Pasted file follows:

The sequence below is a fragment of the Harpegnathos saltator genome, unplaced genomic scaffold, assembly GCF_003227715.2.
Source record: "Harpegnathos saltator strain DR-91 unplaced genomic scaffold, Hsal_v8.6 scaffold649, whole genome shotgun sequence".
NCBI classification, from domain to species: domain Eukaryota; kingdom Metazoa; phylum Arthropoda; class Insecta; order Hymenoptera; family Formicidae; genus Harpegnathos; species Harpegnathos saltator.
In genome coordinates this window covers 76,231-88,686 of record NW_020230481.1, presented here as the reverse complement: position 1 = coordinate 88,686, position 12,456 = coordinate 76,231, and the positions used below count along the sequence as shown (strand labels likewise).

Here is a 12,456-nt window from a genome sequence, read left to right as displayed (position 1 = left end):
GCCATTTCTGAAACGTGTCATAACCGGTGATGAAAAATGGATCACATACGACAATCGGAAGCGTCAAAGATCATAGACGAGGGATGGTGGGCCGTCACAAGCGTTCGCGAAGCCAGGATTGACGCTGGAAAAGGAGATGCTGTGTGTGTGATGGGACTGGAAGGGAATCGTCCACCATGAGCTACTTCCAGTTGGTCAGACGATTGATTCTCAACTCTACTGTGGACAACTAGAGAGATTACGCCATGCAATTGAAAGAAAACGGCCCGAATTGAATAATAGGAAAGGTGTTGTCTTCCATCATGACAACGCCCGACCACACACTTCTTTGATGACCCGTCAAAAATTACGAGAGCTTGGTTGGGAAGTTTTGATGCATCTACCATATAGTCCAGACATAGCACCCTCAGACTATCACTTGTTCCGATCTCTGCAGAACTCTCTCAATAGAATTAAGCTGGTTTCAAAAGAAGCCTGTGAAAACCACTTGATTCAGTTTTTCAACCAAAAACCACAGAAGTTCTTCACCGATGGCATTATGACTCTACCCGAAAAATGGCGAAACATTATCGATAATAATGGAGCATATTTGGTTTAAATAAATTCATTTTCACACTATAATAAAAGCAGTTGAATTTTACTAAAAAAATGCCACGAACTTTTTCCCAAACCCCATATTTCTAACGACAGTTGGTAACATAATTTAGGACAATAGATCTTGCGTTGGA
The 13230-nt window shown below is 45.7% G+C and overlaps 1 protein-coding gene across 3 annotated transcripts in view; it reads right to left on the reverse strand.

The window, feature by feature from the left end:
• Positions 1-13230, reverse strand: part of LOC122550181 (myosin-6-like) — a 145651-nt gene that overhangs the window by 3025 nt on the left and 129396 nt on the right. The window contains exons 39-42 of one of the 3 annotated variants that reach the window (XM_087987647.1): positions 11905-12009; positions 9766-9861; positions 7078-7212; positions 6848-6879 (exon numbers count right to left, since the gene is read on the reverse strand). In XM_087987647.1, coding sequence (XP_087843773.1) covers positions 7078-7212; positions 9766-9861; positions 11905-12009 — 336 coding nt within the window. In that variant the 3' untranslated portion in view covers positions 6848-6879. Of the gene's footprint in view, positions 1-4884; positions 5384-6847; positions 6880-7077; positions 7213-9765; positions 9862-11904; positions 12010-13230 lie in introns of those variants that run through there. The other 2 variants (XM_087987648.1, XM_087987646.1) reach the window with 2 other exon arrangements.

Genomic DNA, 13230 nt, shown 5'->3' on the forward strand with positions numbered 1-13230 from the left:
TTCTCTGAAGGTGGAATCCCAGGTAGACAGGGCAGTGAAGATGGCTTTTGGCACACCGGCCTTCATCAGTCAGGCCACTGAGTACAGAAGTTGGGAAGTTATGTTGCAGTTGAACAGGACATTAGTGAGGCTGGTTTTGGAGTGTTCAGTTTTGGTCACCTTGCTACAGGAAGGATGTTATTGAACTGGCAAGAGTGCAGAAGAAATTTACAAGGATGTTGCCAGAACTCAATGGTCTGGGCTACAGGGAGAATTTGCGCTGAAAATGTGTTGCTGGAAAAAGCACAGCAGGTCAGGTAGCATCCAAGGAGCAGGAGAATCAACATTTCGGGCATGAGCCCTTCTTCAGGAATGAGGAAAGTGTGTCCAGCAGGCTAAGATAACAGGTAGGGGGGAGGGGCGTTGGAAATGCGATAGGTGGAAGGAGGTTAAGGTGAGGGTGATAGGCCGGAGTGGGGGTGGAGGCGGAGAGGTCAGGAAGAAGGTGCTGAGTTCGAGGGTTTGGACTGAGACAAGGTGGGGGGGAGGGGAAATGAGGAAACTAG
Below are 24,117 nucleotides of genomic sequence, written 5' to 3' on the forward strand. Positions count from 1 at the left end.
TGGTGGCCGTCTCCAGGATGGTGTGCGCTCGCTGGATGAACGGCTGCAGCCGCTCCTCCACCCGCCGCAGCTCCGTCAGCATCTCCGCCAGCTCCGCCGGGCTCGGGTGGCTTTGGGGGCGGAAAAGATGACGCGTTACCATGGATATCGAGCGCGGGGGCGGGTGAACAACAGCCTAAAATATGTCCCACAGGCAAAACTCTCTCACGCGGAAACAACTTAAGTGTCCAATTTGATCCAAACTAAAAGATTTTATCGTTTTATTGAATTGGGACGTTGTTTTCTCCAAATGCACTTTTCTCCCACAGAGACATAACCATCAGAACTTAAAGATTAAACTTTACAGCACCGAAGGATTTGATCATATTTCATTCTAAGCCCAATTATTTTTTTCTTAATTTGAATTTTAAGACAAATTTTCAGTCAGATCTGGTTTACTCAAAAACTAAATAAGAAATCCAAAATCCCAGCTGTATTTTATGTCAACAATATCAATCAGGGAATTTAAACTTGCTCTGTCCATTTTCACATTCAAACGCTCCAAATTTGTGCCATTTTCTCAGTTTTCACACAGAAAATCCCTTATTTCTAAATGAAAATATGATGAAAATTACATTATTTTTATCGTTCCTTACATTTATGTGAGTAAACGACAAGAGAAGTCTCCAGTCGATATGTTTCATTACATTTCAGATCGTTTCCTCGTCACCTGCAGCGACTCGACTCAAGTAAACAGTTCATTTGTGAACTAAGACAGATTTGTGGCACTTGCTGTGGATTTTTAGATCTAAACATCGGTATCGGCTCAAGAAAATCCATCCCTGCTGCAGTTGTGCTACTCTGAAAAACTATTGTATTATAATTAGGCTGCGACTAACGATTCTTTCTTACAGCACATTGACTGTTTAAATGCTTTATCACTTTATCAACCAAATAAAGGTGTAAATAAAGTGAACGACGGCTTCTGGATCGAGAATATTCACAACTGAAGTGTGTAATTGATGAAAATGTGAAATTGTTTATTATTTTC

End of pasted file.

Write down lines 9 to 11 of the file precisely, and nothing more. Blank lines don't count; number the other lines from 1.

• Positions 1-13230, reverse strand: part of LOC122550181 (myosin-6-like) — a 145651-nt gene that overhangs the window by 3025 nt on the left and 129396 nt on the right. The window contains exons 39-42 of one of the 3 annotated variants that reach the window (XM_087987647.1): positions 11905-12009; positions 9766-9861; positions 7078-7212; positions 6848-6879 (exon numbers count right to left, since the gene is read on the reverse strand). In XM_087987647.1, coding sequence (XP_087843773.1) covers positions 7078-7212; positions 9766-9861; positions 11905-12009 — 336 coding nt within the window. In that variant the 3' untranslated portion in view covers positions 6848-6879. Of the gene's footprint in view, positions 1-4884; positions 5384-6847; positions 6880-7077; positions 7213-9765; positions 9862-11904; positions 12010-13230 lie in introns of those variants that run through there. The other 2 variants (XM_087987648.1, XM_087987646.1) reach the window with 2 other exon arrangements.

Genomic DNA, 13230 nt, shown 5'->3' on the forward strand with positions numbered 1-13230 from the left:
TTCTCTGAAGGTGGAATCCCAGGTAGACAGGGCAGTGAAGATGGCTTTTGGCACACCGGCCTTCATCAGTCAGGCCACTGAGTACAGAAGTTGGGAAGTTATGTTGCAGTTGAACAGGACATTAGTGAGGCTGGTTTTGGAGTGTTCAGTTTTGGTCACCTTGCTACAGGAAGGATGTTATTGAACTGGCAAGAGTGCAGAAGAAATTTACAAGGATGTTGCCAGAACTCAATGGTCTGGGCTACAGGGAGAATTTGCGCTGAAAATGTGTTGCTGGAAAAAGCACAGCAGGTCAGGTAGCATCCAAGGAGCAGGAGAATCAACATTTCGGGCATGAGCCCTTCTTCAGGAATGAGGAAAGTGTGTCCAGCAGGCTAAGATAACAGGTAGGGGGGAGGGGCGTTGGAAATGCGATAGGTGGAAGGAGGTTAAGGTGAGGGTGATAGGCCGGAGTGGGGGTGGAGGCGGAGAGGTCAGGAAGAAGGTGCTGAGTTCGAGGGTTTGGACTGAGACAAGGTGGGGGGGAGGGGAAATGAGGAAACTAG